How beneficial are regular mammography exams for women over the age of 74? An article published in the December issue of the American Journal of Medicine reveals that the majority of women who die from breast cancer did not have regularly scheduled or any scheduled mammograms.
Specifically, between 1995 and 2009, 71.6% of women aged 75-78 who died of breast cancer either did not have mammograms or had an irregular history of mammograms. This increases to 76.9% for women aged 79-84. Granted, the total number of deaths – 891 women aged 75-78 and 1,402 women aged 79-84 -- are low for the patient cohort studied. But the data is concerning: could lives have been extended for these elderly women if they continued to have regular breast cancer screening?
A research study was undertaken by a multidisciplinary team of clinicians affiliated with multiple academic medical centers to determine age- and rate-specific rates of mammography screening and breast cancer mortality among women aged 69 to 84 years. They used Medicare data and the Surveillance, Epidemiology, and End Results (SEER) database to link the claims of patients who underwent mammograms with SEER’s cancer registries representing 26% of the United States population. After applying a large number of exclusions, they evaluated a patient cohort of 64,384 Caucasian and African-American women, whom the researchers divided into three categories: women aged 69-74 years (41.7% of the total), women aged 75-78 years (27.8%) and women aged 79-84 years (30.5%).
They determined that 69 to 84 year old women who received regular annual screening mammography during the four years immediately preceding breast cancer diagnosis had consistently lower five-year and 10-year risks of breast cancer mortality than women with no or irregular screening regardless of race. Ten-year risks were 3.3 fold higher among Caucasian women and 2.2 fold higher among black women with no or irregular screening compared with annual screening. The associations with screening were independent of contextual socioeconomic status, AJCC stage, comorbid conditions, or whether the patient had radiation therapy or chemotherapy.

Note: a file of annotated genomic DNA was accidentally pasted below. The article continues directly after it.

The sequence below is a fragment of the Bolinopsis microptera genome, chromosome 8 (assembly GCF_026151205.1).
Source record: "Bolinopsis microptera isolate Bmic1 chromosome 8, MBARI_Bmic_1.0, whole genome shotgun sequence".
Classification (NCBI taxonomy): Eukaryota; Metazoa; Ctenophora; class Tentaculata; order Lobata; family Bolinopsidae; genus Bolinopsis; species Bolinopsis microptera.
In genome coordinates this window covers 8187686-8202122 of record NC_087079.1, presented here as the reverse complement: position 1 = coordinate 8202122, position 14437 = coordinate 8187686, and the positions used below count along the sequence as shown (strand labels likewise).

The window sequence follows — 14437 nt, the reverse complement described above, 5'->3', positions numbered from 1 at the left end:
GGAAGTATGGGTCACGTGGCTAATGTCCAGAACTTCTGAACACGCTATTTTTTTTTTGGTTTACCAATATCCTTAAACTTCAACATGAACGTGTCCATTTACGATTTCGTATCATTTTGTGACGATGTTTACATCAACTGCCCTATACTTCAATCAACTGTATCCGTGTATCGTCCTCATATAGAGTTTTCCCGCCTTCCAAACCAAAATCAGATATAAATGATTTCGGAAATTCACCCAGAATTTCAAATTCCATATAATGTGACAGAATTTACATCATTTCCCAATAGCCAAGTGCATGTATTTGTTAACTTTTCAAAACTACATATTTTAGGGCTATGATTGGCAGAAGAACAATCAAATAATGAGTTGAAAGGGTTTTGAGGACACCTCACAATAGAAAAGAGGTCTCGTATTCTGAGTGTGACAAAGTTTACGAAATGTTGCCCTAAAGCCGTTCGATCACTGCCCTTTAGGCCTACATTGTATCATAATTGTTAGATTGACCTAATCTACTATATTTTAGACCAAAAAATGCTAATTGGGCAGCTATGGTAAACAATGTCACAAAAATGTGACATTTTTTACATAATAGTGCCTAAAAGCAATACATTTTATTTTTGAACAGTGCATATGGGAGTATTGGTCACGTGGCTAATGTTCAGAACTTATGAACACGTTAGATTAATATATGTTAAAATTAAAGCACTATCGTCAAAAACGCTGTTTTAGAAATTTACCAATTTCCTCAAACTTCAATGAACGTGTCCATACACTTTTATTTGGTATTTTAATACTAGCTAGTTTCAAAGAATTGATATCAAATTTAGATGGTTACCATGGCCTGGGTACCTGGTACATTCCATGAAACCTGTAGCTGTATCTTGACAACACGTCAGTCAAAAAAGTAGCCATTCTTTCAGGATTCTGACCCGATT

Both the American Cancer Society (ACS) and the U.S. Preventive Services Task Force (USPSTF) recommend regular mammography screening for women aged 65 to 74 years. The ACS recommends annual mammograms, and states that decisions about screening after the age of 74 should be individualized based on known risk factors. The USPSTF recommends biannual screening, and states that there is insufficient evidence for a recommendation after age 74.
However, the evidence base for both ACS and USPSTF recommendations is sparse, reported lead author Maureen Sanderson, Ph.D., of the Department of Family and Community Medicine at Mcharry Medical College in Nashville, TN, and colleagues. Their article describes in depth the lack of statistical information, clinical trials, and published observational evidence relating to the benefits or lack thereof relating to breast cancer screening and mortality of elderly and very elderly women.
The authors cited the statistic that in 2010, there were 19.2+ million women aged 65 to 84 years of age residing in the United States. In 2010, these women accounted for 41% of all breast cancer deaths in the nation.
“We believe the current evidence about potential benefits and harms from screening mammography in this population is insufficient for clinical or policy decisions. The need for better data is reflected by the magnitude of breast cancer as a cause of death among the elderly, the likelihood of greater numbers of women living to advanced age, and the projections indicating that racial and ethnic minorities will comprise 28% of the U.S. elderly population aged 65 years or more by the year 2030,” they concluded.
Their open access article may be accessed here.
Breast cancer screening for elderly women may extend lives. Appl Radiol.